Muscle Tendon Springs
Springing Into Action
In actuality, running is a series of leaps and our tendons act as springs.
The ancient Romans understood the elasticity of tendons and hurled rocks on catapults with twisted tendon of animals.
When we run we want our muscles to contract isometrically, that is not change their length upon landing. We then spring into action. Tendons are similar to steel springs that store energy and return energy, (not produce energy) and once stretched propel us forward.
Like all biological tissue tendons can be stretched. When stretch occurs the tissue resists and exerts an elastic force on the skeletal system. Though more complex we can simply look at this phenomena as:
The elastic force = stiffness x amount of stretch
For high force eccentric contractions of the calf muscles (tricep surae) during running, the Achilles tendon may be stretched as much as 10% of its resting length.
As mentioned, a muscle and a tendon, like a spring, store and return energy. The stiffer the muscle-spring, the greater the energy stored. This translates into better speed and economy of effort.
Strength training along with sprint training increase the chemical cross-links between collagen molecules in the tendon. The more cross-links the greater the passive stiffness of the tendon.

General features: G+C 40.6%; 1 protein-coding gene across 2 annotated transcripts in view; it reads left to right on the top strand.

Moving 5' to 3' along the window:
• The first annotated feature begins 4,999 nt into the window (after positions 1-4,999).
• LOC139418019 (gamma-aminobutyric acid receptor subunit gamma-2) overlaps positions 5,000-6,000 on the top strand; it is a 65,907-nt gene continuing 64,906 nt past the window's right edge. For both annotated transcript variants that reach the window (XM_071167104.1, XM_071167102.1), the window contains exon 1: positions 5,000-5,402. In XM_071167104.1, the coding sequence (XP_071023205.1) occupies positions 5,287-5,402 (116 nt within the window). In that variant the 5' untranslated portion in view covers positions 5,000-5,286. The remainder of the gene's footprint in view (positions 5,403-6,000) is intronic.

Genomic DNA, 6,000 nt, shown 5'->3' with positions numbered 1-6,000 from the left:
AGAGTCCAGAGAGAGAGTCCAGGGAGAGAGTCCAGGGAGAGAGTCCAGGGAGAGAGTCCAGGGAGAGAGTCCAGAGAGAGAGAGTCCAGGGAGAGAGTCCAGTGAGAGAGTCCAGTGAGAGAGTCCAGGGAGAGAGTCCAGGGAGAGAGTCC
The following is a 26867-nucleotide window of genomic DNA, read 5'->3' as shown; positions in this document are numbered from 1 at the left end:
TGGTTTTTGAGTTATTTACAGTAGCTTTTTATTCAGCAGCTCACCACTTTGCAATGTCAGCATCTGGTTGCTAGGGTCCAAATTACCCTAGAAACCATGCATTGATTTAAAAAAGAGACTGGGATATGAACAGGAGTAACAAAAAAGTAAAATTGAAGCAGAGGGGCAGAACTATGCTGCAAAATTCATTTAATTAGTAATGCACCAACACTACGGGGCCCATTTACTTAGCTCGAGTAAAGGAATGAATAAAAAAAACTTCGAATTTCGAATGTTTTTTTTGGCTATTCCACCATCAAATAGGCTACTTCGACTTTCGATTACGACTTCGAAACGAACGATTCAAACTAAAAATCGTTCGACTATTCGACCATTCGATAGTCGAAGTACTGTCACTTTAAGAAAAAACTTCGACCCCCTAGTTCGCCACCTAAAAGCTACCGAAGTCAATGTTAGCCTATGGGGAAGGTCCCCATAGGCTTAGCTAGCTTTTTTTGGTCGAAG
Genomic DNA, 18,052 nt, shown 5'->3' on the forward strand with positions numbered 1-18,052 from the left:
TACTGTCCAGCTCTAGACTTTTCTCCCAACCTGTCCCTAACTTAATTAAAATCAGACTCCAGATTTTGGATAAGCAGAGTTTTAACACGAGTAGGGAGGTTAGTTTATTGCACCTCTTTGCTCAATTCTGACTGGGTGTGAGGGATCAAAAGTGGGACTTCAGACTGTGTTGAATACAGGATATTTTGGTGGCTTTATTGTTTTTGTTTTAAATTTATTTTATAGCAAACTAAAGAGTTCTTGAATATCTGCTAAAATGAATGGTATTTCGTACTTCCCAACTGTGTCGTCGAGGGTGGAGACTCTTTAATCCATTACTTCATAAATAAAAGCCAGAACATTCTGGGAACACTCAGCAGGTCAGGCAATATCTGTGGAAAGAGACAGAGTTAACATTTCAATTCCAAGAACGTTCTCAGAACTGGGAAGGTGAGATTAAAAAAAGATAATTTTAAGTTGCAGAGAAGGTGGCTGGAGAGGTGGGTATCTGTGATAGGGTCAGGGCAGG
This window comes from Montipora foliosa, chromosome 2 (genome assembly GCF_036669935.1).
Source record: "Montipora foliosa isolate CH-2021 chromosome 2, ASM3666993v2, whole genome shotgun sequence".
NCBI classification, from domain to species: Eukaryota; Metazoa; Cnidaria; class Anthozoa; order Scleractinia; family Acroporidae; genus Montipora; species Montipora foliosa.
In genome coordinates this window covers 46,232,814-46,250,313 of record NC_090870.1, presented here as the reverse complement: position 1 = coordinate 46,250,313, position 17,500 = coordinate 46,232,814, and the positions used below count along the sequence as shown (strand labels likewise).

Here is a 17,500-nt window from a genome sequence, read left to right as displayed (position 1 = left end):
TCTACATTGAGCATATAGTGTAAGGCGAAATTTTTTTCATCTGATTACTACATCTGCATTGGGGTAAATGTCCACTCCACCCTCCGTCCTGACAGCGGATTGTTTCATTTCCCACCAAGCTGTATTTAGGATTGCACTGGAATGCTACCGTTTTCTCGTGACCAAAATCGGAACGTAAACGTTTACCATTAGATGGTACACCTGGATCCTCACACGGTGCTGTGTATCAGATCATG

When running, muscles start to contract before contact with the ground. This increases the stiffness of our tendons. This also maximizes the amount of energy we can return to the track. The timing of this event has everything to do with how the foot is placed to absorb energy and utilize our muscle tendon springs.
The isometrically contracted calf muscle absorbs as much energy as possible when the foot is on the ground. The foot then goes from flexed to extended during this time due to the tendon being stretched not the muscle being shortened.
The good news is that you do not have to worry about quickly contracting the muscle during strength training as you only need to build up the passive stiffness of the muscle tendon spring.
Since the stiffness of the muscle tendon spring is controlled by the precise timing of muscle isometric contraction upon landing, practicing your running skill maximizes the stiffness of the passive tendon that you achieved through strength training and skill development.
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